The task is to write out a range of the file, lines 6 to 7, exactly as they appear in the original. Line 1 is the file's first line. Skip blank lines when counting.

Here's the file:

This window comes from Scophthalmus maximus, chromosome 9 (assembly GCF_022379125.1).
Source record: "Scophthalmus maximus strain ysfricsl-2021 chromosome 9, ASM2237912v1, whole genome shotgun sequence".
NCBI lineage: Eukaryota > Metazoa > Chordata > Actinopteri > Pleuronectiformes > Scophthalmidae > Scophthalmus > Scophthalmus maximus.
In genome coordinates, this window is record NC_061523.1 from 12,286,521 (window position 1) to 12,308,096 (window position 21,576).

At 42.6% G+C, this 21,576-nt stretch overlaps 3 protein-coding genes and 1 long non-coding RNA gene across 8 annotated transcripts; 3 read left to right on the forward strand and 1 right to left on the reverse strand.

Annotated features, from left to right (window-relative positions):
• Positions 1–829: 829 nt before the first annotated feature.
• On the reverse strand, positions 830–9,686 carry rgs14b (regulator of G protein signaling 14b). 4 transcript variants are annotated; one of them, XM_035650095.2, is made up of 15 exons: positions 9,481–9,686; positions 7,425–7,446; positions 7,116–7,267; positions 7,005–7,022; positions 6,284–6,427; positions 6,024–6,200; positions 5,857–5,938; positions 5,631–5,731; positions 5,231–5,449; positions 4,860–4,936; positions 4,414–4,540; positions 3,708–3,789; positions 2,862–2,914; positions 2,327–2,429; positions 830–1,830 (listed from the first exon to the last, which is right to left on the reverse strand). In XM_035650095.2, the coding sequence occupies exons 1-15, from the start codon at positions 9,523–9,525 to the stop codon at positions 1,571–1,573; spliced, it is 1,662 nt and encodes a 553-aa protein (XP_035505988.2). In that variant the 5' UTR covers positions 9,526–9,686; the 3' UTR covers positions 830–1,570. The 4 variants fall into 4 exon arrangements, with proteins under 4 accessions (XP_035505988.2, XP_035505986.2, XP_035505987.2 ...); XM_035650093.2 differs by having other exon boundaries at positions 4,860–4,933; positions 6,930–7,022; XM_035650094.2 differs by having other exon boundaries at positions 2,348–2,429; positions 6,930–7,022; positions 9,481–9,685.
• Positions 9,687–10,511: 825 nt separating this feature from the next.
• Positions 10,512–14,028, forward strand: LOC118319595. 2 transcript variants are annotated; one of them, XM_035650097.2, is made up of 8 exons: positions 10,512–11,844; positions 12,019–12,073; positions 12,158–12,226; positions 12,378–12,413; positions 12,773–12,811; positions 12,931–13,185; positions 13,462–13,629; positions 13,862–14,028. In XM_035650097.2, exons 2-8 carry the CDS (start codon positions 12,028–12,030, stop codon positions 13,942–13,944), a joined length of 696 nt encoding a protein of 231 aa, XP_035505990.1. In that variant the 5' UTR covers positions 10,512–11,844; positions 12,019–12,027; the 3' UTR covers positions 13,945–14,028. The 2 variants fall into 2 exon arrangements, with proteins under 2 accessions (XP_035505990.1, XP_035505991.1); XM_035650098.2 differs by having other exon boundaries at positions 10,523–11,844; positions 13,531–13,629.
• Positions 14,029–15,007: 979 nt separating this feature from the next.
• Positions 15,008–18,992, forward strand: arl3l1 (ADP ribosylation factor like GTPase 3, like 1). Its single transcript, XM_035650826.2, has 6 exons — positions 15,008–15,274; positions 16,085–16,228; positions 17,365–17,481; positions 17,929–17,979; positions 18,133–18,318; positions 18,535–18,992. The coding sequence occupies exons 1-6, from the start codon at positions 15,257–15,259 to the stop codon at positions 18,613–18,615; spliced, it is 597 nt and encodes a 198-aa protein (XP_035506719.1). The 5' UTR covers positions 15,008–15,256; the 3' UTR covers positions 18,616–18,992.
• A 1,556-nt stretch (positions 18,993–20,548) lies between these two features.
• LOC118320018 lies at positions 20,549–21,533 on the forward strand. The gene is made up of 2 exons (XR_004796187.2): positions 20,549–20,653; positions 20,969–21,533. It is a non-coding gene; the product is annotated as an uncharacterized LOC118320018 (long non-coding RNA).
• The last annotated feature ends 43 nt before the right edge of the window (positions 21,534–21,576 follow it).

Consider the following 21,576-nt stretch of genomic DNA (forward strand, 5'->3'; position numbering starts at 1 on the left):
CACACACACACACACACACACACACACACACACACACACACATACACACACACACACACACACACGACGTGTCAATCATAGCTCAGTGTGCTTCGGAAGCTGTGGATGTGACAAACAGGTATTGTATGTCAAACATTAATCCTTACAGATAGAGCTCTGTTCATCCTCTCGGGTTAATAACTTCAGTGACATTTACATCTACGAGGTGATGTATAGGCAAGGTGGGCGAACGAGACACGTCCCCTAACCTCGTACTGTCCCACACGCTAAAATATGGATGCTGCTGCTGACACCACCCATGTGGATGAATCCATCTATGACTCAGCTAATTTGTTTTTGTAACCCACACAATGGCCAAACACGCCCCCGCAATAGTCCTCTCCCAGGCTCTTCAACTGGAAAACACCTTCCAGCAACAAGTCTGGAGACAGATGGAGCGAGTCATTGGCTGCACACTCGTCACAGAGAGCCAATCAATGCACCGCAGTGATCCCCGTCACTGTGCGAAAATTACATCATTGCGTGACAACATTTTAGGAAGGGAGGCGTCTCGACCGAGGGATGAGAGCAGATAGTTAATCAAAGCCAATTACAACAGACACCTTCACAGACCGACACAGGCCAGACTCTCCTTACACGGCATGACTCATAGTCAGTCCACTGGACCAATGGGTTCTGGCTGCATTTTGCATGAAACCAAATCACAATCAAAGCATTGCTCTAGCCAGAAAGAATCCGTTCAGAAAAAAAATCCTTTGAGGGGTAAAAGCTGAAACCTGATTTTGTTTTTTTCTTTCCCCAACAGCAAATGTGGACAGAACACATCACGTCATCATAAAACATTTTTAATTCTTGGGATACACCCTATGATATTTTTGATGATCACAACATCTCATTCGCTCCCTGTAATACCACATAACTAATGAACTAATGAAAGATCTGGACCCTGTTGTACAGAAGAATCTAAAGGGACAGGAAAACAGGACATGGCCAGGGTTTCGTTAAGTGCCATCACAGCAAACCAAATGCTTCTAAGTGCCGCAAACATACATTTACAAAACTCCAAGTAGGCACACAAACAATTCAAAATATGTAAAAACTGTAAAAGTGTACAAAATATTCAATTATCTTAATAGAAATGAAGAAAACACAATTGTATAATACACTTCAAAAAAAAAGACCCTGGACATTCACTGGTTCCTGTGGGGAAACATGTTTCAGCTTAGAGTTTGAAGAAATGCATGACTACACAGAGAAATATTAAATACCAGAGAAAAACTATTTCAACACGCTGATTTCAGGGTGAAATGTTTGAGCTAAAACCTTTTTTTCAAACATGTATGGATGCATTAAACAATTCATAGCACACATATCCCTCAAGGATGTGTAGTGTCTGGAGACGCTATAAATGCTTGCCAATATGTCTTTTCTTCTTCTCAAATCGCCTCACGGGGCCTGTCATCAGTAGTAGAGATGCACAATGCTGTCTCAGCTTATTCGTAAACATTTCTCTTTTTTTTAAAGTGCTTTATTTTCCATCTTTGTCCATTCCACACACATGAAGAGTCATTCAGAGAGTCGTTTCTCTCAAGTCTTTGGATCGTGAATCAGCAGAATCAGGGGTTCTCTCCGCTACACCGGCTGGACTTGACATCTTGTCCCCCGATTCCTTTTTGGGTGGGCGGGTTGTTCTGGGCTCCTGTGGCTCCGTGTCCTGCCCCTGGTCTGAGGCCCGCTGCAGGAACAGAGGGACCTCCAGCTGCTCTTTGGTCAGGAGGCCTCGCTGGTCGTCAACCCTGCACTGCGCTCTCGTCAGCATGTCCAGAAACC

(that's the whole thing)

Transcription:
Annotated features, from left to right (window-relative positions):
• Positions 1–829: 829 nt before the first annotated feature.